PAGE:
Even if your brush your teeth, floss, and see your dentist twice a year, there is still room for improvement. Bad dental habits are easy to adopt, even if you aren’t aware that they are bad habits. And of course, if you’re not aware you’re doing things to harm your dental health, you don’t know that you need to – and how to – fix them!
Here are some bad dental habits that you may not be aware of:
Crunching, Sucking, and Sipping
It’s a hot summer day. You get an ice-cold Coke, slurp it down and then crunch on the ice that wandered into your mouth. Seems fine, right? Wrong.
The texture, consistency, and coldness of the ice cubes are combining to damage your teeth. Chomping on ice cubes can actually cause your teeth to fracture, microscopically cracking your enamel. A cracked enamel can ultimately lead to larger dental problems over a period of time.
Along with ice, popcorn kernels and pits of fruits like peaches, are also harmful to your teeth when you suck or chew on them.
Sipping sounds harmless, but it’s not actually the sipping that is a bad dental habit, it’s what is being sipped. Super sugary and acidic drinks lead to faster tooth decay. Using a straw when sipping on these drinks can minimize your teeth’s exposure to all the sugar and acid.
Using Teeth as Tools
Dentists can verify that it is very common for people to use their teeth as tools—whether they’re tearing open a bag of chips, ripping a price tag off new clothing, or popping a bottle top. This is very damaging for your teeth. It weakens the tooth, which can eventually cause you to have a tooth chip or fracture. A simple fix to this bad habit is to use proper tools such as scissors or pliers to do the job, rather than your precious teeth.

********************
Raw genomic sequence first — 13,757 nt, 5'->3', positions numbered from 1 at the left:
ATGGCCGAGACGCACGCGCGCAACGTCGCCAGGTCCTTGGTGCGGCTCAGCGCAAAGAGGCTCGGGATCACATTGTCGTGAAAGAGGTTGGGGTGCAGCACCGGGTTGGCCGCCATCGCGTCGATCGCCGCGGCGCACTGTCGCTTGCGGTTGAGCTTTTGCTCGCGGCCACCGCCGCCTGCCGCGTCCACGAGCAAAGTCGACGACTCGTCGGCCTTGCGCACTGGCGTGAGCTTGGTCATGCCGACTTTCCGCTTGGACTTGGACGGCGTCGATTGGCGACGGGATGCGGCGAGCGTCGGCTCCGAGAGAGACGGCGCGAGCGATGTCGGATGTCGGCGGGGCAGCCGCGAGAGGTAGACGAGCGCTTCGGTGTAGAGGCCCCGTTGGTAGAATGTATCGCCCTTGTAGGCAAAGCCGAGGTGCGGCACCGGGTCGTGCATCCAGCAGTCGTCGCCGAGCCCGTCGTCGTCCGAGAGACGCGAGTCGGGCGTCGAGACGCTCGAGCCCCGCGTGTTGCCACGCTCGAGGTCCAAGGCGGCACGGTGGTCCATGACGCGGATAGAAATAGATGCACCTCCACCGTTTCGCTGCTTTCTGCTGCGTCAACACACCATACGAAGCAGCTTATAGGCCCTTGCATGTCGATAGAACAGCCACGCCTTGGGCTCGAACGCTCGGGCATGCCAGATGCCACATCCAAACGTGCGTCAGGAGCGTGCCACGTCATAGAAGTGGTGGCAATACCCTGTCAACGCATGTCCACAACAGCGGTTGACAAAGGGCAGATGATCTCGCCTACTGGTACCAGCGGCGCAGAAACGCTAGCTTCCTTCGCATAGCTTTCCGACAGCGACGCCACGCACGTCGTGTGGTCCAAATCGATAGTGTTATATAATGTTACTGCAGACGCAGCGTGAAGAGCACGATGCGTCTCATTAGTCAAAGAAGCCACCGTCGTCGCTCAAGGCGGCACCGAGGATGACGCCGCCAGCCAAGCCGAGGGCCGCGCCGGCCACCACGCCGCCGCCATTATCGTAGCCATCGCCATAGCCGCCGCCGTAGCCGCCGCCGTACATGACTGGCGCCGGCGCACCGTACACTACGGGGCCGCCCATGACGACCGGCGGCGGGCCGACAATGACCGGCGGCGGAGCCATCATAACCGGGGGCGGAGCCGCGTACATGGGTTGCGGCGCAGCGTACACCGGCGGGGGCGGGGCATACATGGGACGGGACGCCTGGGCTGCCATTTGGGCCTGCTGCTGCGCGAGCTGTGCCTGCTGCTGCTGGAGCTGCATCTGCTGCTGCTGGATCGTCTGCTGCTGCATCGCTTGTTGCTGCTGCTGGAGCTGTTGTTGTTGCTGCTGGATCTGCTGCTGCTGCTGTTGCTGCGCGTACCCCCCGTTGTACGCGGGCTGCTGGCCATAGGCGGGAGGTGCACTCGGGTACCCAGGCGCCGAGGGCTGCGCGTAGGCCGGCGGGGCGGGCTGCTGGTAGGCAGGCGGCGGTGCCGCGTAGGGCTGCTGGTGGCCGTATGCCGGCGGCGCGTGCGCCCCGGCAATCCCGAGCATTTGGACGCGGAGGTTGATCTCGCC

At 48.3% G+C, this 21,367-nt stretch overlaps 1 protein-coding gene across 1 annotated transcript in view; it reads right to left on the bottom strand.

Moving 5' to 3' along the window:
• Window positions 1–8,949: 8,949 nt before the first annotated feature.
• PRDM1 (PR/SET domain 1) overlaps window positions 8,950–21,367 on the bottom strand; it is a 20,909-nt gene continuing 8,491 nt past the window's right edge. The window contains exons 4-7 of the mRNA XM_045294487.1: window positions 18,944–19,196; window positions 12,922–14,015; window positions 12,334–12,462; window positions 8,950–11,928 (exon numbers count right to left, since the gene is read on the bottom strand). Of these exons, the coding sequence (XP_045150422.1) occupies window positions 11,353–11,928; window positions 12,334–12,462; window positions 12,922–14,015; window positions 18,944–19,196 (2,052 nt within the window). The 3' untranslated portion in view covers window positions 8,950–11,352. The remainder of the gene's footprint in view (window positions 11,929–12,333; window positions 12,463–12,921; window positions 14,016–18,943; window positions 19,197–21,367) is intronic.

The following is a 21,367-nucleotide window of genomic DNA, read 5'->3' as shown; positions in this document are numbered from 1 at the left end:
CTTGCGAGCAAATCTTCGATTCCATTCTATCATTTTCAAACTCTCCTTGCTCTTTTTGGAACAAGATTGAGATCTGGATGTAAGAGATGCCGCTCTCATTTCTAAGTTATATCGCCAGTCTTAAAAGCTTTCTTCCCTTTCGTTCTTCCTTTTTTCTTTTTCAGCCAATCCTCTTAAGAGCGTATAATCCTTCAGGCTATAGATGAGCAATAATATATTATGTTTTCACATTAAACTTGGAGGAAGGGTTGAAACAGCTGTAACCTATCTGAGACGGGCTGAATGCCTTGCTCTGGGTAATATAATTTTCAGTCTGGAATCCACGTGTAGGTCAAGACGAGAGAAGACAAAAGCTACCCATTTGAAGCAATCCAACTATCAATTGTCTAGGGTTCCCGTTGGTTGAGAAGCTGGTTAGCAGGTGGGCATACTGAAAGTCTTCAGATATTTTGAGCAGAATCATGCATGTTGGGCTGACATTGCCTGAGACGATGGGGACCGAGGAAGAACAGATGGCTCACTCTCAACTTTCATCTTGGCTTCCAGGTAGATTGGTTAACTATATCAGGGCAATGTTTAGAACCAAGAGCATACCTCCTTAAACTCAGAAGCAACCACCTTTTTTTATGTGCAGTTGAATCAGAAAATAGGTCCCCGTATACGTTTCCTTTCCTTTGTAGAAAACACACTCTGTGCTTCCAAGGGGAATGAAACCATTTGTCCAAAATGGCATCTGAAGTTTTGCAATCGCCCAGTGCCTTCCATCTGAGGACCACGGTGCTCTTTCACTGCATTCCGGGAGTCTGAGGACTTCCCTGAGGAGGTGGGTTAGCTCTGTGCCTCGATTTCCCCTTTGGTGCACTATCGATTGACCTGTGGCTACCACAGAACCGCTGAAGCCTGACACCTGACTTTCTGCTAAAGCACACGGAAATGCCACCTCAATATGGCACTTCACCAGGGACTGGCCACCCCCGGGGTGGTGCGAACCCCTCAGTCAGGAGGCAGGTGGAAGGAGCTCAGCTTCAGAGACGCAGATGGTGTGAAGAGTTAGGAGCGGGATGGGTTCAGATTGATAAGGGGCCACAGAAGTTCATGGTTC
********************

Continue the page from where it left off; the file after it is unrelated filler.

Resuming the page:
Grinding Your Teeth
Grinding your teeth wears them down over time. Teeth grinding can be caused by a variety of things such as stress, anxiety and even an abnormal bite. The first step to a solution is to recognize that you grind your teeth if you do. You will then need to get a mouth guard, preferably from your dentist but also available over the counter. Also cut back on your caffeine intake, reduce/avoid alcohol intake, avoid chewing on anything that isn’t food, and put the tip of your tongue between your teeth when relaxing to help train your jaw to relax too.
Using a Hard-Bristled Toothbrush
Many people are under the impression that the firmer the toothbrush, the better. This is false, especially for adults. This is true primarily because as the teeth are exposed to harmful things over time (like rough brushing), the gums recede, and the roots are often exposed.
Using a hard-bristled toothbrush can irritate the gums and scrape away the enamel and cementum, which can lead to sensitivity. Ask your dentist what toothbrush is right for you and your teeth.
Not Brushing, Flossing, or Rinsing Properly
It is recommended that all people brush at least twice a day, floss daily, and rinse twice a day. Your toothbrush should be replaced every 3 to 4 months to maintain a healthy dental routine.
Flossing can be difficult for some people, but there are over-the-counter tools available to you to clean those hard to reach places in the back of your mouth. Antiseptic rinses also flush out the bad bacteria that causes gum disease and bad breath. Fluoride, which is in a lot of rinses, helps to prevent tooth decay.